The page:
The High Holidays are a beautiful but complicated time for me. Besides Passover and Hanukkah, which I pretty much celebrate the same way each year, the Days of Awe are the only time when I get “the itch” to observe, the only time when I feel like if I don’t do something Jewish and highly ritualized, a piece of me is missing.
This is complicated by the fact that my husband is ideologically opposed to shul but very devoted to having a holiday meal with challah and apples and honey, and my parents have fled the New York City synagogue scene to attend services at a hippie congregation upstate, which sometimes makes it hard for me to pray with them.
This year, my job at a Jewish organization means I have real days off, time I can use to do personal writing, not for money — which is my own form of secular devotion. Furthermore a close friend got married under the Brooklyn Bridge as the gates of repentance closed on Yom Kippur, and my humanist values, not to mention my affection for my friend, gave me zero pause in attending her wedding instead of Neilah and break fast.
All this is to say that my values as a humanist, as an observer of Jewish ritual, as a daughter wife and friend, and as a writer often come into conflict with each other during the High Holidays. And it’s up to me to sort through the threads.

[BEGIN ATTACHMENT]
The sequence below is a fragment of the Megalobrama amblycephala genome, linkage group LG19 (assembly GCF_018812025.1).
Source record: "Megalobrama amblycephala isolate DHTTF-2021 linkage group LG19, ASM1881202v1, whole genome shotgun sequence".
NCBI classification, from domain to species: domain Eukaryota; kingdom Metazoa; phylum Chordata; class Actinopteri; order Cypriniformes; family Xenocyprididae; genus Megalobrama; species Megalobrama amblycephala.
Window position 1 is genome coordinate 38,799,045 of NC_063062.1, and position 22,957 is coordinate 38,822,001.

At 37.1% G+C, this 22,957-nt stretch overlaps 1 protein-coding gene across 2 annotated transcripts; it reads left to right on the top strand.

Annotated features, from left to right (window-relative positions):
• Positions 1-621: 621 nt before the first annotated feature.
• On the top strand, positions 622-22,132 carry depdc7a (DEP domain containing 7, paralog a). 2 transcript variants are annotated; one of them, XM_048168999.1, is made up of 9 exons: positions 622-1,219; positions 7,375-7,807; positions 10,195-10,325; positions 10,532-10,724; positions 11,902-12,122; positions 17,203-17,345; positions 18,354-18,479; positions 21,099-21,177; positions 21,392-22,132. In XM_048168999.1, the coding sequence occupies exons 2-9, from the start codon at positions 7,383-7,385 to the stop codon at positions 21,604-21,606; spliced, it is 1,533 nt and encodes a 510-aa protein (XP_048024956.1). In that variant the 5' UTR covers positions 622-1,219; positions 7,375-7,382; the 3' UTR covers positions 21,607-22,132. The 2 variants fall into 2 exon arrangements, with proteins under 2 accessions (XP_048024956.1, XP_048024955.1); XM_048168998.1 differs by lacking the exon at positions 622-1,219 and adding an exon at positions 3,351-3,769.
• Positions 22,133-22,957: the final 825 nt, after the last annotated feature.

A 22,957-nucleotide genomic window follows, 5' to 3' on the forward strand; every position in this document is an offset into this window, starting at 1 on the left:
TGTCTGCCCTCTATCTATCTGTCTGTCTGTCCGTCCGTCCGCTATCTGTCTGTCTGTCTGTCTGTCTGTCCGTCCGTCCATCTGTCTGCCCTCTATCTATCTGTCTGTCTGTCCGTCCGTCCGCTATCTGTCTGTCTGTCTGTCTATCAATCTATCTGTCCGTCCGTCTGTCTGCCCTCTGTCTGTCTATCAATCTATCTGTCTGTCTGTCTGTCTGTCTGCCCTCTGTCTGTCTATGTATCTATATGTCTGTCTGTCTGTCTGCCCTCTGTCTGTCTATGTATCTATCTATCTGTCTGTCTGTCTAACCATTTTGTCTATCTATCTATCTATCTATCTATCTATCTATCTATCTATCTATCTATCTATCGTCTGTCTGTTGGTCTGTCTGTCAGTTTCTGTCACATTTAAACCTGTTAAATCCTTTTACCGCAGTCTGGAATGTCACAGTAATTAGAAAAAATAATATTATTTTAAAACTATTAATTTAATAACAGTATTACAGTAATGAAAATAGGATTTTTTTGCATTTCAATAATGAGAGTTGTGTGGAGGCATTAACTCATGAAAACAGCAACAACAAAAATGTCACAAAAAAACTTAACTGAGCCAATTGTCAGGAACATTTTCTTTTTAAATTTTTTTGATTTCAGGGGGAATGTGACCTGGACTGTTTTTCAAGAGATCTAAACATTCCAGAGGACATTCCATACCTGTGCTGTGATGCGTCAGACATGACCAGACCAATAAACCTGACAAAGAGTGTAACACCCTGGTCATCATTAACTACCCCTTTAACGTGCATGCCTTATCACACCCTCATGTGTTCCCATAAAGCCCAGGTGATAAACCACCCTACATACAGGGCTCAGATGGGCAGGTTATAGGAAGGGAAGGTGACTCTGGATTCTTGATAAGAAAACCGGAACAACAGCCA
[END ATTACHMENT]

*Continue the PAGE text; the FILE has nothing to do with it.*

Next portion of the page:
In past few years, I have carved out my own path of observance. I go to a few hours of services, or skip them, or eat two meals with two groups of people, or one meal with everyone. This year I had dinner with my family the night before the holiday, slipped into free services alone, ate lunch with my husband near his office, and then spent the afternoon of Rosh Hashanah all by myself, with emotional rock music playing, working on my fiction writing for hours–a form of silent meditation that felt beautiful.
It’s complicated to write my own rules for the High Holidays, to balance my love of ritual with my love of my loved ones with my own needs. And I have never been good at boundaries. And so sometimes at this time of year I actually see it, so clearly, the appeal of having iron-clad rules telling me what to do. It’s the holiday; you can’t eat in a restaurant. You can’t attend a wedding. You can’t work on Shabbat. You must go to synagogue for the holidays. I suddenly “get” why some Jews decide to be more observant. How much easier it is not to have to choose all the time.
But of course, they still are choosing — just within a more limited range, and with a more limited set of perspectives to browse. Though it would make my decisions simpler to observe the holidays more strictly, that approach can’t work. To the core of my being, I believe in drawing from Jewish and other traditions to inform my own path and philosophy, my own decisions about how to be the best moral actor in the world, and how to express my love of the world. Choice is complicated, and in the past I haven’t chosen perfectly. That it has meant some high holidays where I’ve been lonely or separated from the ones I love, or with the ones I love but separated from the rituals I crave. But I’d rather interpret religion as informing my freedom to act than constraining me. Even if I have to draw my own boundaries.